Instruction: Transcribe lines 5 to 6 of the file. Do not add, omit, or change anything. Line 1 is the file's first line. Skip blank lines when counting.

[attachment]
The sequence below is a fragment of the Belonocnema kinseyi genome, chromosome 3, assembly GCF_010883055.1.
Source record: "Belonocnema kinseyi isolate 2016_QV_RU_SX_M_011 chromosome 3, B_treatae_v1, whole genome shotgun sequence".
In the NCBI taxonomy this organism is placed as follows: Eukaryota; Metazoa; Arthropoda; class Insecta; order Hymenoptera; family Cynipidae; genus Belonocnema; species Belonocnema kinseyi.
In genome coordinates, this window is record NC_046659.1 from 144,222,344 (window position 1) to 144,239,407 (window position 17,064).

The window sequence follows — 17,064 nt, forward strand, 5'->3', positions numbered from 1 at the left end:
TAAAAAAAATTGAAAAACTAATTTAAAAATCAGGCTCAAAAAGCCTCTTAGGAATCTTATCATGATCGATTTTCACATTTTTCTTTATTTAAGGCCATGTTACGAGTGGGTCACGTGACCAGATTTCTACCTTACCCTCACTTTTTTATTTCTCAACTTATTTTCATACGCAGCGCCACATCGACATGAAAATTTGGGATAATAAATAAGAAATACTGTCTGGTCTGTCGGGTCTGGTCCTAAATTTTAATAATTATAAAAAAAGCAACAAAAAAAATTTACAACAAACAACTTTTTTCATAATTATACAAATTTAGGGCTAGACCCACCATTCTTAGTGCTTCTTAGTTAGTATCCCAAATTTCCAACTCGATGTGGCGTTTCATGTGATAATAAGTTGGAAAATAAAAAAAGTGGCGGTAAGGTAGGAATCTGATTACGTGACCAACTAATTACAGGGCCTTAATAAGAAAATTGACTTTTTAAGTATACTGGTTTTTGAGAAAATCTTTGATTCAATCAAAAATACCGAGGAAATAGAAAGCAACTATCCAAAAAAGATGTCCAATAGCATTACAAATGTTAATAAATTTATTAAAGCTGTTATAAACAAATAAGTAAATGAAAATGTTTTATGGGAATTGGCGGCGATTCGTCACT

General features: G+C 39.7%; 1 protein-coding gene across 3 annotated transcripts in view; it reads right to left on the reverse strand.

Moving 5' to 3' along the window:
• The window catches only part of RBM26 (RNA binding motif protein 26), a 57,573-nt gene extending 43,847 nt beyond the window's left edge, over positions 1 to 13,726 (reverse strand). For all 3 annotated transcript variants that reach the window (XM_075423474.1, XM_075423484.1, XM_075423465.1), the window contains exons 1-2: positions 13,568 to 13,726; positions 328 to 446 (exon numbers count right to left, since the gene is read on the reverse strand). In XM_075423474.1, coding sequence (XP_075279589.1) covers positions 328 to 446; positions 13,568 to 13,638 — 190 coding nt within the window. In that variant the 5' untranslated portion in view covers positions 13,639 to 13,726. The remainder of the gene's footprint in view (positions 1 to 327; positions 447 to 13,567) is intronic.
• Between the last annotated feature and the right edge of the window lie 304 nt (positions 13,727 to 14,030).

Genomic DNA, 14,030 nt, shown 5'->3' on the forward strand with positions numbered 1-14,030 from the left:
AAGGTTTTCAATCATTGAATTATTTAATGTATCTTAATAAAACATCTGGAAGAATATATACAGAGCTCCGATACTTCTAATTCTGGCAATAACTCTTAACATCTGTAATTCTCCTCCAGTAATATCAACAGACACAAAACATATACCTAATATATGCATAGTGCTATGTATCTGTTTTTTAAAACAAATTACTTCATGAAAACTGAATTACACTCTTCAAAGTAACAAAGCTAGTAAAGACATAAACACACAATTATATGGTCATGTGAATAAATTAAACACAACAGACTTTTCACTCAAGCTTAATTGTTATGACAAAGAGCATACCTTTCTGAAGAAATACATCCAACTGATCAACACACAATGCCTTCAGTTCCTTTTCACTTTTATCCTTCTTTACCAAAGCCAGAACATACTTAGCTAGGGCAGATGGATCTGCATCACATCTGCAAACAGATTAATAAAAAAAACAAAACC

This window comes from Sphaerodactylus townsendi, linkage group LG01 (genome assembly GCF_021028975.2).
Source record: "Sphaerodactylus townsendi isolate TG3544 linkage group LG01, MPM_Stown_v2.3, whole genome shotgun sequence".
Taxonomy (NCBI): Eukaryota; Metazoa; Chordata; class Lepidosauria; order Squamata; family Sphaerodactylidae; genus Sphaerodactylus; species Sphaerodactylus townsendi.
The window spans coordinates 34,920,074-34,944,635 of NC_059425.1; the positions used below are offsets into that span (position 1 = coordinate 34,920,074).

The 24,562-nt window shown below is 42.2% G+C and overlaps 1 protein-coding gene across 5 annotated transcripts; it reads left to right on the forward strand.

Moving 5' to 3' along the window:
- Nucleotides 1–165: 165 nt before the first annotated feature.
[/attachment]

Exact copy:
The window sequence follows — 17,064 nt, forward strand, 5'->3', positions numbered from 1 at the left end:
TAAAAAAAATTGAAAAACTAATTTAAAAATCAGGCTCAAAAAGCCTCTTAGGAATCTTATCATGATCGATTTTCACATTTTTCTTTATTTAAGGCCATGTTACGAGTGGGTCACGTGACCAGATTTCTACCTTACCCTCACTTTTTTATTTCTCAACTTATTTTCATACGCAGCGCCACATCGACATGAAAATTTGGGATAATAAATAAGAAATACTGTCTGGTCTGTCGGGTCTGGTCCTAAATTTTAATAATTATAAAAAAAGCAACAAAAAAAATTTACAACAAACAACTTTTTTCATAATTATACAAATTTAGGGCTAGACCCACCATTCTTAGTGCTTCTTAGTTAGTATCCCAAATTTCCAACTCGATGTGGCGTTTCATGTGATAATAAGTTGGAAAATAAAAAAAGTGGCGGTAAGGTAGGAATCTGATTACGTGACCAACTAATTACAGGGCCTTAATAAGAAAATTGACTTTTTAAGTATACTGGTTTTTGAGAAAATCTTTGATTCAATCAAAAATACCGAGGAAATAGAAAGCAACTATCCAAAAAAGATGTCCAATAGCATTACAAATGTTAATAAATTTATTAAAGCTGTTATAAACAAATAAGTAAATGAAAATGTTTTATGGGAATTGGCGGCGATTCGTCACT